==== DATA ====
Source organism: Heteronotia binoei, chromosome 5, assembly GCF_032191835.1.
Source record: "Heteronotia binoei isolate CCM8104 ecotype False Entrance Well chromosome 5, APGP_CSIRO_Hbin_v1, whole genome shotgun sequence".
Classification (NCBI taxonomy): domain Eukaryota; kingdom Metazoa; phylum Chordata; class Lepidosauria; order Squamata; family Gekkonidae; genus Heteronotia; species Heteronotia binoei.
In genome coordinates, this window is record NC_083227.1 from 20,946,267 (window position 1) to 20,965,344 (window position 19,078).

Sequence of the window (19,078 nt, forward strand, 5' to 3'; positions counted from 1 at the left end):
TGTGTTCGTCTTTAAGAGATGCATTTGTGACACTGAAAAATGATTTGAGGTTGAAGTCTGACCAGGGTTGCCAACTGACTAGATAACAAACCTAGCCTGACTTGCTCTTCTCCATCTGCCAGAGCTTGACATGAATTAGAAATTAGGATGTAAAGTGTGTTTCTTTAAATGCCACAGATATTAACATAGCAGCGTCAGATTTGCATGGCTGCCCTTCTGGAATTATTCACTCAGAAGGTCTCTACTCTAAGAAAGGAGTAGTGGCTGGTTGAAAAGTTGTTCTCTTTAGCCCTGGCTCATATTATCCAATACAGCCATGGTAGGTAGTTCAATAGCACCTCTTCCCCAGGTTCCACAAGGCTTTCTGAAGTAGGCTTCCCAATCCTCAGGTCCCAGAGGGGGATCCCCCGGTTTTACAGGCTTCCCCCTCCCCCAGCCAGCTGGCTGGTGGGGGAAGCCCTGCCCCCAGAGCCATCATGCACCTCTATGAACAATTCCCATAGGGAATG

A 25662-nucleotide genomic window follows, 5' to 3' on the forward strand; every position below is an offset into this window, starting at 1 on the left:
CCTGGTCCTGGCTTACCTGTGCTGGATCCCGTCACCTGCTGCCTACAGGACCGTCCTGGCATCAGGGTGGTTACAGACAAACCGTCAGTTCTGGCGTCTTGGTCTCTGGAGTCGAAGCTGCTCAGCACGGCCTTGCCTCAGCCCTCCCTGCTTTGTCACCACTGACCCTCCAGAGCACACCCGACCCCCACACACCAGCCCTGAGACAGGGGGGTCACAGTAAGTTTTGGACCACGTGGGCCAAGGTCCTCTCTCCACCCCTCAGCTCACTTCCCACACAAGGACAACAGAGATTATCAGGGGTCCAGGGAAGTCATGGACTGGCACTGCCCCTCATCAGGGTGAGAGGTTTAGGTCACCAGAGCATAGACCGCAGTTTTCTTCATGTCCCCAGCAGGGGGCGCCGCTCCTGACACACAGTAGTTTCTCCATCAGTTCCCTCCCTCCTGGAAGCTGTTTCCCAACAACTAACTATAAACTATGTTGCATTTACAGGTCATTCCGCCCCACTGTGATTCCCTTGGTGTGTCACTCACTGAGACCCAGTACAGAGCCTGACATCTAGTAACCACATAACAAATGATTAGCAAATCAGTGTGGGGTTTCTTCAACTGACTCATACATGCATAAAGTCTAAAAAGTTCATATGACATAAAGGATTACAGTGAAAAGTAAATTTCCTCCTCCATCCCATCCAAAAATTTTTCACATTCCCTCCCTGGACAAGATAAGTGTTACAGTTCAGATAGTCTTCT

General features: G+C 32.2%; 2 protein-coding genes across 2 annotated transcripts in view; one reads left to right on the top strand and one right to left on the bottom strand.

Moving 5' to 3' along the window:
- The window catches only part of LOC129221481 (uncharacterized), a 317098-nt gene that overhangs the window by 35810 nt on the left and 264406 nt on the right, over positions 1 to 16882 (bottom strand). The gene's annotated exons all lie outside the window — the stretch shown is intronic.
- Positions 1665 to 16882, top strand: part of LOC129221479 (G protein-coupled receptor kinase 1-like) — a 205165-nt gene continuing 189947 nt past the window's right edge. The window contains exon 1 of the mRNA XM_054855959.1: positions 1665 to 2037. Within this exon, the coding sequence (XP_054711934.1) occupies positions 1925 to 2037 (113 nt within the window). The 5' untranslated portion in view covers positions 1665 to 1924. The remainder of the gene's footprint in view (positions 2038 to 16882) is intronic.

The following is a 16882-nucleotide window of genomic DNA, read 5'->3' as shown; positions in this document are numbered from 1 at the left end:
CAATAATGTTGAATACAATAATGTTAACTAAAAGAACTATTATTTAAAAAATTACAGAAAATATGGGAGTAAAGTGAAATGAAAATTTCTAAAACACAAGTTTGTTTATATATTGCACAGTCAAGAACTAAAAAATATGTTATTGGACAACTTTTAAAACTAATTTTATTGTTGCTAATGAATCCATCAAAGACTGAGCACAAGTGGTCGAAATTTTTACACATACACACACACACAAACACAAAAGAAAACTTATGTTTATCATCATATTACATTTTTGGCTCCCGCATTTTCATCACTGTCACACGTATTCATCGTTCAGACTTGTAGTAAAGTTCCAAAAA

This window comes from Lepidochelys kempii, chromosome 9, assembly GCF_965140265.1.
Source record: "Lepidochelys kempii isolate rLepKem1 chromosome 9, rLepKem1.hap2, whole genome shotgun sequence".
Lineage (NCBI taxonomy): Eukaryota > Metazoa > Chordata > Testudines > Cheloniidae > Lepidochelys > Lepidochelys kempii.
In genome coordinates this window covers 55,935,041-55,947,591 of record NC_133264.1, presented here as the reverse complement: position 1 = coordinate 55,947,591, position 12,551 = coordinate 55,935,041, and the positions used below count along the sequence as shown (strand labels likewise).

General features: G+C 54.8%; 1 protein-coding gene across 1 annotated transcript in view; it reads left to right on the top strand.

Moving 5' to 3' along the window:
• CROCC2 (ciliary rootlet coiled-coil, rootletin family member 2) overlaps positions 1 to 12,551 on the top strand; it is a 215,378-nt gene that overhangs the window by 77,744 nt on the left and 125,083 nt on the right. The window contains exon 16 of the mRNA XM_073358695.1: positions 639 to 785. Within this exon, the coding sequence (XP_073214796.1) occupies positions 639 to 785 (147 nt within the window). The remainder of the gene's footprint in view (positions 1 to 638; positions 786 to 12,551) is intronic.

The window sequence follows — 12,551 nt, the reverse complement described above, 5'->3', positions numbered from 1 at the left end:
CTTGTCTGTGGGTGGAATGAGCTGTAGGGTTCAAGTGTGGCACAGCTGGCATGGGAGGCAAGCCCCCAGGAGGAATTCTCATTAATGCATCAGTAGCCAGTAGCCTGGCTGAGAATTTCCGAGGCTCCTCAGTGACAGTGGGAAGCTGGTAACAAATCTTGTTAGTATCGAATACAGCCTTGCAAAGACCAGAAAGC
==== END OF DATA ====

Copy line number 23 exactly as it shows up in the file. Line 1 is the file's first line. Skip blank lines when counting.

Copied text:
CTTGTCTGTGGGTGGAATGAGCTGTAGGGTTCAAGTGTGGCACAGCTGGCATGGGAGGCAAGCCCCCAGGAGGAATTCTCATTAATGCATCAGTAGCCAGTAGCCTGGCTGAGAATTTCCGAGGCTCCTCAGTGACAGTGGGAAGCTGGTAACAAATCTTGTTAGTATCGAATACAGCCTTGCAAAGACCAGAAAGC